Yves Edwards has seen a lot in his 58-fight career. | Photo: Peter Lockley/Sherdog.com
If you wanted to compile an instructional tape from things a guy had done in fights, you could make a pretty good one from the career of Yves Edwards. That is because Edwards competed across multiple eras in MMA, putting together a wealth of knowledge and experience, fighting often as the name opponent brought in with the deck stacked against him.
With a subtle jiu-jitsu game, sound standup and plain old hard-learned know-how from fighting anyone who would oblige him, Edwards’ 58-fight career is testimony that a fighter can always keep learning. Having made his Octagon debut at UFC 33 in September 2001, Yves was a staple lighter-weight fighter for hardcore fans for more than a decade.
He is also one of the true good guys in the game. Writing about fights and fighters is, in theory, an objective exercise, but seeing Edwards get starched by Sam Stout at UFC 131 on Saturday only reminded me of how much I appreciate the great fights and consistent professionalism Edwards has shown in his career. MMA’s an unforgiving game, and Edwards’ decision to continue is his own. He deserves recognition for the long road he has taken to still stay at this level and the great fights he has given fans.
A few years ago, while interviewing Din Thomas, I asked him about a potential match with Edwards. The two had waged a memorable freestyle rap battle on the Underground forum, to boot.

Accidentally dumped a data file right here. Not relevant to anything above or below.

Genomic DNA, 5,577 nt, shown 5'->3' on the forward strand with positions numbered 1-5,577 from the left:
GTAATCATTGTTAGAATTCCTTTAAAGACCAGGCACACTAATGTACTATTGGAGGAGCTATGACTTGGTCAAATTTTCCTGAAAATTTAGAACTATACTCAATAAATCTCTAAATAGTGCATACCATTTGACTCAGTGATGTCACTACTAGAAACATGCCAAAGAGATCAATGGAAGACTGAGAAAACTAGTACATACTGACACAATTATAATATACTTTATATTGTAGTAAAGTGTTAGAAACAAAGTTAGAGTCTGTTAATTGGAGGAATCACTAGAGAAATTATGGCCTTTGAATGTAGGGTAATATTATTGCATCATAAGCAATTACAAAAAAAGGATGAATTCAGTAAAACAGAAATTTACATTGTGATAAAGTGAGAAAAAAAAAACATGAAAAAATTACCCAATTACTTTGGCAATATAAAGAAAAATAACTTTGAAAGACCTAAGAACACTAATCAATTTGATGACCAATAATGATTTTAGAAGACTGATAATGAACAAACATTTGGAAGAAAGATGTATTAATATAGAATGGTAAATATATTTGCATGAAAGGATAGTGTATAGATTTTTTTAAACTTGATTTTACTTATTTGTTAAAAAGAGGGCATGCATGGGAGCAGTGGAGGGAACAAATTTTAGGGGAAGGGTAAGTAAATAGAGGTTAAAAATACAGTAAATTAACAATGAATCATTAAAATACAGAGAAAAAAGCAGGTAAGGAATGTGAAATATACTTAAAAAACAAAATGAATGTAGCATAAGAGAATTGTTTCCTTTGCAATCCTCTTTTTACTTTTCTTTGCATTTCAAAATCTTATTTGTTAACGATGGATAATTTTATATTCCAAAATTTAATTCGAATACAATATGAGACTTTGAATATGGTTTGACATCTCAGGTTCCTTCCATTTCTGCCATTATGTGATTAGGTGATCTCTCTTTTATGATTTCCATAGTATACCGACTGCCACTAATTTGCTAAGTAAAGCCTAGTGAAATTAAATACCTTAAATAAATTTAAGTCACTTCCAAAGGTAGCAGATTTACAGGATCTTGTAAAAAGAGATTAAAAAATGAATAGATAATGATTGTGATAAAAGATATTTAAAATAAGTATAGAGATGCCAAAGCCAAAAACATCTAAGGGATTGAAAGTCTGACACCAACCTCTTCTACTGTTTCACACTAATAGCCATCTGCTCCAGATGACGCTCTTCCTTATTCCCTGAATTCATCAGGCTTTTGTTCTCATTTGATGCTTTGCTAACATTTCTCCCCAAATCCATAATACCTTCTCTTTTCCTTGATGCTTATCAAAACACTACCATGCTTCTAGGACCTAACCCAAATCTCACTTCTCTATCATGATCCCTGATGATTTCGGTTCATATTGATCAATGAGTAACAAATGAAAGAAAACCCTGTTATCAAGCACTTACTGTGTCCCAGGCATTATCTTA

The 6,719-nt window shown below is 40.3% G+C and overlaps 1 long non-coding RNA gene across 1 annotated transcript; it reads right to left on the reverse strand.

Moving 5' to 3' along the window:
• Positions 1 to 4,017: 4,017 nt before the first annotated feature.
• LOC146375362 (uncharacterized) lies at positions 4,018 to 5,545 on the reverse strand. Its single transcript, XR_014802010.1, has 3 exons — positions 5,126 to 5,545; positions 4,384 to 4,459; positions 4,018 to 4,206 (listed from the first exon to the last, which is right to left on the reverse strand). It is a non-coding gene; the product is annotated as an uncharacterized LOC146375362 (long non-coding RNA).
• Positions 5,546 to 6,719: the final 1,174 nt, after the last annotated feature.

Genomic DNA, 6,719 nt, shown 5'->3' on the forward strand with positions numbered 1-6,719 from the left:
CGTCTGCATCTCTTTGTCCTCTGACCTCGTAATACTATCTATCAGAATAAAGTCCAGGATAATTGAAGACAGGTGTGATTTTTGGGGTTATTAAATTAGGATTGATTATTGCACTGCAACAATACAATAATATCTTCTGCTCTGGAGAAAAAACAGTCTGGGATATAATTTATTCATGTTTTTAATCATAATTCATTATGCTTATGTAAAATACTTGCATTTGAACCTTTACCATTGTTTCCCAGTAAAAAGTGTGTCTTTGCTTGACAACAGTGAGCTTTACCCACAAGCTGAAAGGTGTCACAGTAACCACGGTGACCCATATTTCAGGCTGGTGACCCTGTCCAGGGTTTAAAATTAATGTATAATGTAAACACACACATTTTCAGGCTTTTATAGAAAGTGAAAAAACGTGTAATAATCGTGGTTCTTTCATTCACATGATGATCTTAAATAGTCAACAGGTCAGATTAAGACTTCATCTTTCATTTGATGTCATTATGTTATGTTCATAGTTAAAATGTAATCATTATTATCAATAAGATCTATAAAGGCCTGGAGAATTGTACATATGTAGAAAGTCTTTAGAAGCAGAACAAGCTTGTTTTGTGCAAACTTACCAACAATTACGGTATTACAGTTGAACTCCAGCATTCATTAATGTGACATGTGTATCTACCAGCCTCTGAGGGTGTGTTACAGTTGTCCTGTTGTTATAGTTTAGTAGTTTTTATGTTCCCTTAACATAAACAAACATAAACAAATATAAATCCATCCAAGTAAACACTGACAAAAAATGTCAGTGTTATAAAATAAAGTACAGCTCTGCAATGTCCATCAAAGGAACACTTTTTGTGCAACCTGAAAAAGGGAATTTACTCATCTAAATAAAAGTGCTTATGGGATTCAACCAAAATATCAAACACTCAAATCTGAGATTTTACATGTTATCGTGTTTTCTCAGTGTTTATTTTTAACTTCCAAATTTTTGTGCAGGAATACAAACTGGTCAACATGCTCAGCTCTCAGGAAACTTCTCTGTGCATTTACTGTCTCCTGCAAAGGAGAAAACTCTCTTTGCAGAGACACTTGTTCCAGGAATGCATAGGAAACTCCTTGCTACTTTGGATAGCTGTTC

“People have wanted to make a fight with Yves and I for years,” Thomas said. “But the problem is, we’re both counter fighters. It might be boring. We’d probably just sit around waiting for the other guy to make a mistake.”
In fact, while most fans may remember him best for his eye-popping head kick knockout of Josh Thomson at UFC 49 or his flying knee knockout of James Edson Berto -- off a single-leg tie-up, no less -- I’ll remember Edwards best for his detached, cerebral dismantling of Cody McKenzie at UFC “Fight for the Troops 2” in January.
Facing the raw but talented submission savant, Edwards clinically and brutally picked apart McKenzie in a tough fight, where one could see him thinking, adjusting, and letting his experience come to bear. A year or two from now, that might be a fight McKenzie wins, but at the time, Edwards simply knew too much. Watching it unfold was testimony that, sometimes, age and mileage count against the younger guy.
Much respect to Edwards.